Home Latest News Forelock-tugging bunyip aristocracy penning us in

Forelock-tugging bunyip aristocracy penning us in

Peter Goers

Peter Goers






by Peter Goers

Republished with permission of the author

The Australian Constitution is reasonably useful but so boring. It’s the foundation of our funny little secondhand nation but few people read it. Fortunately it’s not taught in schools. It’s not just the arcane language that’s off-putting (though I like a bit of porogation now and again) it’s the antiquated nature of it. It’s an appalling piece of writing and It’s all about pleasing Queen Victoria.

Incredibly our constitution derives it’s power not from the Australian people but from the British Parliament. How could it define us as independent? We’re not. We’re vassals.

Our constitution is an Act of British Parliament yet (bizarrely) Britain has no constitution of it’s own nor formalised royal power. The Queen could declare war at whim. We know the monarch doesn’t do anything but is that any reason to have one?  We had to beg to get the original document of the Australian Constitution back and it took until 1990.

The High Court debates our constitution yet if it were to be taken literally NZ would be part of Australia, the Governor-General could only be a man, the Australian capital would be less than 100 miles from Sydney and Ministers of State could only earn twelve thousand pounds a year.

Our constitution doesn’t mention the PM and local government and Aboriginal people are an afterthought mentioned only because in 1967 we agreed to count them. How patronising.

No-one is more important in the Australian Constitution than the monarch. It vests all power in a foreigner.

Strangely, Australians know much more about the vastly superior American Constitution and can quote it and the Bill of Rights and the Declaration of Independence: “life, liberty and the pursuit of happiness”. We can even cite amendments to the American Constitution; the Second Amendment gives militias (not individuals) the “right to keep and bear arms” and we often, colloquially, plead the fifth.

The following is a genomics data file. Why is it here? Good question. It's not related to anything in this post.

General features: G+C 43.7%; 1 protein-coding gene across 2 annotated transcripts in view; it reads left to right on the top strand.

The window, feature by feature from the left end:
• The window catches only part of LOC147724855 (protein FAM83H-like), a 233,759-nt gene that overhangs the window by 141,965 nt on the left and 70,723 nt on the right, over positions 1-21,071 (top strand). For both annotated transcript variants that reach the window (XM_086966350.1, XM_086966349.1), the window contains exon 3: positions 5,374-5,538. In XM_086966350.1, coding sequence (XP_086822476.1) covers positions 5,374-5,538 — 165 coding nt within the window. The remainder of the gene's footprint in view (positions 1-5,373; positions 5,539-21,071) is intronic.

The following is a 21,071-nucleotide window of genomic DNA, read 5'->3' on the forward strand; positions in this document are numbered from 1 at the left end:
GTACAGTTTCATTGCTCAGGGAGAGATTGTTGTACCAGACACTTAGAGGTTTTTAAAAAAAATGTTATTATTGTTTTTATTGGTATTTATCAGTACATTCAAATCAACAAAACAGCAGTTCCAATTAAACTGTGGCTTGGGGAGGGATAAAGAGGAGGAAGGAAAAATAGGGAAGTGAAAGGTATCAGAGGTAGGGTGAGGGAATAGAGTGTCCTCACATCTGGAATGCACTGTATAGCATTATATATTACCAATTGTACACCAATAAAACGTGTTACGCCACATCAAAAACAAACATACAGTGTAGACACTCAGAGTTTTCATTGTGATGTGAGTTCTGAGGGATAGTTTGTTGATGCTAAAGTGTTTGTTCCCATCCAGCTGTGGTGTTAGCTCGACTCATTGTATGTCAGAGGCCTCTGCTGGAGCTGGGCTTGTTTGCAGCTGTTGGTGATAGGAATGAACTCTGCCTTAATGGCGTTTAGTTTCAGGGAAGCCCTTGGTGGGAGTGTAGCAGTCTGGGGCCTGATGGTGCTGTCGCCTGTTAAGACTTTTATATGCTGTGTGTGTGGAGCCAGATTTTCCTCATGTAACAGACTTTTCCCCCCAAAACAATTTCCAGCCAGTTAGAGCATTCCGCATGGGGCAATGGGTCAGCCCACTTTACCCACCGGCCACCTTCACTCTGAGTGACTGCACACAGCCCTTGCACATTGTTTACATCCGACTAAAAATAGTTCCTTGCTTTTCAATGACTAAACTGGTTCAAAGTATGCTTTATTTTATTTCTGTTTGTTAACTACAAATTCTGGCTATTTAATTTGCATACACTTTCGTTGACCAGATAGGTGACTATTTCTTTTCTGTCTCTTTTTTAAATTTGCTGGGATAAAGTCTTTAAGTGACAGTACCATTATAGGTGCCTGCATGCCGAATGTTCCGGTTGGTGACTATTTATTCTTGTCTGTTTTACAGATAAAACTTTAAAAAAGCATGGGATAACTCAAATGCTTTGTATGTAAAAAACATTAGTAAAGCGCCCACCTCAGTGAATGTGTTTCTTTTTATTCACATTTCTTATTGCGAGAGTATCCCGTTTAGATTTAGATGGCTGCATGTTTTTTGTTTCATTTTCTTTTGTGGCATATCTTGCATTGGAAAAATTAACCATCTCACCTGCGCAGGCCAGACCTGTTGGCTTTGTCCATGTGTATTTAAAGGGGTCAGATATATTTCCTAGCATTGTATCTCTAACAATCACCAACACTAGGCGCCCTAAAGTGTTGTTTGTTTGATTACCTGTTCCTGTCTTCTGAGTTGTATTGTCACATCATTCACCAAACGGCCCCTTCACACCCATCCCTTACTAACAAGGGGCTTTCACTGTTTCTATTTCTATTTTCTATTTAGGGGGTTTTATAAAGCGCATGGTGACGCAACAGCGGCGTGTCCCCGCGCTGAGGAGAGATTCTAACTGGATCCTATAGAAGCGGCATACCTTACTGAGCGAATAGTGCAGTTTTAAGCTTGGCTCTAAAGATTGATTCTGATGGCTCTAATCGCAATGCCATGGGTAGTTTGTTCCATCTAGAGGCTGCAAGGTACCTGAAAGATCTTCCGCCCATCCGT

The language of the American Constitution soars. It begins “We the people” and ours begs favour of an old queen. The 18th Century framers of the American Constitution wanted their people to be free of imperial shackles whereas our late 19th Century constitution was written by forelock tugging members of the bunyip aristocracy who saw us as second class Britons. And we still are. One document is about freedom and the other is about obedience, the senate, taxation and railway gauges.

Australia is the only western nation without a bill of rights.

Now we have a referendum on funding local government. Please contain your enthusiasm. Don’t worry, it will fail. Pity, because a yes vote will mean better roads. The Federal Government wants  to fund Local Government directly but the High Court says it can’t. Local Government is a instrumentality of State Governments but if this referendum passed State Governments may not be able to dismiss Local Governments. But we’d get better roads. Either way we’re over-governed.

Meanwhile it’s apparently never the right time for the Australian Republic. The republican PM Julia Gillard has done nothing to further it. It’ll be 20 years away by which time there’ll be other enchanting playboy princes to divert us. We are just stupid people who want to remain secondhand Britons. We want the best and most important Australian – our head of state to be an Anglican Englishwoman who does absolutely nothing for us.

An eminent constitutional authority compares the monarchy in Australia to an old piece of furniture we inherited and don’t need but we just can’t be bothered to take it to the dump. We remain a nation divided by a flag, an anthem, a head of state and we have the constitution we deserve. Bugger.

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